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SUPREME COURT OF MICHIGAN,
AT THE OPENING OF THE APRIL TERM, 1890,
IN MEMORY OF
James Valentine Campbell
FOR THIRTY-TWO YEARS A MEMBER OF THAT COURT.
OHARLES CLARK HOPKINS, CLERK SUPREME COURT,
AND PUBLISHED BY DIRECTION OF THE COURT.
MEMORIAL EXERCISES ON DEATH OF
HON. JAMES V. CAMPBELL died suddenly at his residence in the city of Detroit, Wednesday morning, March 26, 1890. Upon receipt at the Capitol, of the intelligence of his death, Governor Luce immediately issued the following:
Judge James V. Campbell died at his home in Detroit on Wednesday morning, March 26. He was sixty-seven years of age; sixty-four years a resident of the city in which he died, and for thirty-three years, and since its organization, a member of the Supreme Court of this State.
Through more than seventy volumes of the reports of that distinguished body has he builded for himself a monument of jurisprudence that shall abide and be read of men through the changing storms of passion and opinion.
His kindly, genial and honest face shall long remain with us, so fortunate as to have known him; but when our memory has gone out, others, less favored than we, will through the centuries gather inspiration and thought from his works and daily extol his wisdom.
Some time before his death, in writing of a deceased friend, he said: "He was pure, brave, tender, honest, faithful. He loved God and loved men." So much, but not enough, do these words signify to convey the sentiments of love and respect that labor for expression in this bereavement.
So long has he walked among us, pleasant and obliging in manner, broad and unassuming in mind and exemplary in the
virtues of a noble Christian character, that without distinction a common people mourn a common loss.
In recognition of a general sentiment and as a slight but fitting tribute to the memory of a truly great and good man, I deem it proper that observance be made on the day of his funeral.
Therefore it is hereby directed that flags on the capitol building be placed at half mast until after his burial, and that on Friday, the 28th day of March, the day appointed for the funeral, all ordinary business in the Executive Chamber and in the other Departments of State Government be suspended.
The April Term of the Supreme Court opened Tuesday, April 8, 1890. The Supreme Court Room was appropriately draped in mourning in memory of the distinguished jurist, who, for more than a quarter of a century, had never been absent at the convening of a term of Court. Standing room could not be obtained in the Court room for all those who desired, by their presence, to testify to their admiration, respect and love for the deceased judge.
Court was opened by the Crier in due form, and the Attorney General, with the other members of the Committee appointed by the Bench and Bar of the State, to attend the opening of Court, together with the Governor, and other State officers, and many distinguished citizens, came forward and took seats near the Bench.
After formal opening of the Court, Hon. B. W. HUSTON, Attorney General, arose and addressed the Court as follows:
May it please your Honors:
Since the last adjournment of this Court, it has pleased Divine Providence to remove by death your able and eminent associate, Judge James V. Campbell.
Judge Campbell died at his home in the city of Detroit, March 26th, 1890.
The first of January, 1858, he assumed the duties of one of the Justices of this Honorable Court, and continued in the performance of the same until his death.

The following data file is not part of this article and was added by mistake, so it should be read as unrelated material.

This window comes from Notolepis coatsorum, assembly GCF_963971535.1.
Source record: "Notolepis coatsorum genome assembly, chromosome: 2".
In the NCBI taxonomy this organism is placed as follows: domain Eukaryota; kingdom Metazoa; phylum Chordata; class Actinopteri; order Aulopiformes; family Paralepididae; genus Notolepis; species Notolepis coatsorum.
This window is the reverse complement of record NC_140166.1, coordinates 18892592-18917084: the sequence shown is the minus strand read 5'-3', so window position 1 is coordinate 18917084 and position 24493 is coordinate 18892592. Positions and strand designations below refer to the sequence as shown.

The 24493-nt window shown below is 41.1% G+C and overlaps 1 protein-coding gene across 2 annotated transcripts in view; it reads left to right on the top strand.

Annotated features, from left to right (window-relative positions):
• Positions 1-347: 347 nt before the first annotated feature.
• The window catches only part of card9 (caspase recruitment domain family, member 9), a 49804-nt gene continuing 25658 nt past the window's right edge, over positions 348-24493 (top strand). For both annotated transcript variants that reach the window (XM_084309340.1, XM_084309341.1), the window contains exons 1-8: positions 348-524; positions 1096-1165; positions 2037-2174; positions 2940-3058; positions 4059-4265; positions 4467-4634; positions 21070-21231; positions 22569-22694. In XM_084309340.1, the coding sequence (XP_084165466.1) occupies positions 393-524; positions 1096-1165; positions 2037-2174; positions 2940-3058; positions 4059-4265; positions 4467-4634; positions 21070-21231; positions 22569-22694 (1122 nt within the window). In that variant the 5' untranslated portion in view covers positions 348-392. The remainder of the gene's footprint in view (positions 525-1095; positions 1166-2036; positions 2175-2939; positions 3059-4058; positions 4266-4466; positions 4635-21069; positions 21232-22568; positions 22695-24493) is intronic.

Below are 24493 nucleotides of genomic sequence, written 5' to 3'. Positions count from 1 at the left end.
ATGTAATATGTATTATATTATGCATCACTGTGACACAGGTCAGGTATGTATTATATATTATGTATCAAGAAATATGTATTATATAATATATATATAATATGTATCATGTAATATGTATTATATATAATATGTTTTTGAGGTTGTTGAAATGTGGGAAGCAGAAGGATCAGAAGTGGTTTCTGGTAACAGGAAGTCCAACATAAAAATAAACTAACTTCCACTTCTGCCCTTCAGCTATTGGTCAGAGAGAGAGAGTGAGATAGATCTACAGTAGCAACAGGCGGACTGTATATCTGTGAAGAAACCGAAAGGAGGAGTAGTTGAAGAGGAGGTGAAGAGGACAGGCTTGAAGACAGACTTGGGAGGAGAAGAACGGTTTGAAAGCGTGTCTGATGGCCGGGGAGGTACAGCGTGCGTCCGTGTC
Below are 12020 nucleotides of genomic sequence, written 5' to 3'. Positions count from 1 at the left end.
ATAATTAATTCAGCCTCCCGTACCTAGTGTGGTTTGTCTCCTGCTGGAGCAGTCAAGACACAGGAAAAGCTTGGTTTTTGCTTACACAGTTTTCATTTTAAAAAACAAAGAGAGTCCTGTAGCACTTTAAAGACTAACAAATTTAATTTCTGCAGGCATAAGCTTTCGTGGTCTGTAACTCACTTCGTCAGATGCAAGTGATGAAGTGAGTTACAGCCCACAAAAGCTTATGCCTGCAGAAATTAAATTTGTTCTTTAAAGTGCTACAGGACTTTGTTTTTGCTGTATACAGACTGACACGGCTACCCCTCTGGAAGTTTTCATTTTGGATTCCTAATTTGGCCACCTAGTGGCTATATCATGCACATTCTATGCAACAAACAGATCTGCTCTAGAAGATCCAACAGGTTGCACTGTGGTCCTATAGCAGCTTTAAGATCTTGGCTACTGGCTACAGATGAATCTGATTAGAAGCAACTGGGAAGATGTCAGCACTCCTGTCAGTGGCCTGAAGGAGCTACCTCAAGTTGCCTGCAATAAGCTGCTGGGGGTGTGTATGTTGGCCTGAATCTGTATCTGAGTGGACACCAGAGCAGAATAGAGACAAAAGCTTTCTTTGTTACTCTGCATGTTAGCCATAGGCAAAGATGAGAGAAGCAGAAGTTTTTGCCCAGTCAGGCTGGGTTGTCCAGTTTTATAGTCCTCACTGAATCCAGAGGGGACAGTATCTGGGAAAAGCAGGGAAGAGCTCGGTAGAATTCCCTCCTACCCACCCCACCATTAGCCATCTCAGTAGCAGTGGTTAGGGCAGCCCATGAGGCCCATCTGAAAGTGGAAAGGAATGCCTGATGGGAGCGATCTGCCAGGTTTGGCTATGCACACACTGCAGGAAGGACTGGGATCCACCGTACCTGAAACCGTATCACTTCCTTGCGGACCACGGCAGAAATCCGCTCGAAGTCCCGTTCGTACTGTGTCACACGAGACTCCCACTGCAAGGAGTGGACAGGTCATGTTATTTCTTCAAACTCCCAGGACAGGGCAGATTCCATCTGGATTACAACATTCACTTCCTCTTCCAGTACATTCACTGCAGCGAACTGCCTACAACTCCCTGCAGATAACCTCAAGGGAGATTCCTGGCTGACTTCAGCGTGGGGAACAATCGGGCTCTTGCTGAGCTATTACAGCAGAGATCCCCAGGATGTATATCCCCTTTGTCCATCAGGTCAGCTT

It was at the organization of this Court in its present form, that he first took a seat on the bench of this Court, and he was the last to retire from the same, and then only when summoned by the dark-winged messenger, "Death, great proprietor of us all."
During the long period of over thirty years that he was a member of this Court, he performed the duties of his high office with pre-eminent ability, and to the entire satisfaction of the bar and the people of the State of Michigan. Surely it may be said of him "Well done, good and faithful servant."
Judge Campbell was born in Buffalo, New York, February 25, 1823, and came to Detroit with his father in 1826, and had been a resident of the metropolis of our State ever since.
In 1844 he was admitted to the Bar in the city of his adoption, and commencing the practice of his profession there, he soon became one of the leading members of the Bar of the State. At the early age of thirty-four, he was elected to the high office he held until, at the age of sixty-seven, he was called to take a seat in that, "House not made with hands, eternal in the heavens."
Judge Campbell's reputation as an able, and upright, and painstaking Judge is not confined to the boundaries of our State; his renown extends throughout the length and breadth of the government; his wisdom as a lawyer, and fame as a Judge, have an enduring monument in the printed records of this Court.
He was a man for whom I entertained the very highest regard for many years on account, not only of his distinguished abilities as a lawyer and Judge, but on account of his honorable life, his integrity of purpose, and his pure and spotless Christian character. He was indeed an able, upright Judge, and a courteous Christian gentleman.
How much the State of Michigan owes to this noble life well spent, who can tell, it is beyond estimation.
Well may this Honorable Court pause a short time to do honor to the name and memory of this good man. In doing so it honors itself.
What a priceless memento the example of our brother is to us if we will only imitate his virtues.
I will content myself with these few general remarks in regard to this great man, and leave the duty of doing honor to his great name and justice to his memory to the able gentlemen present,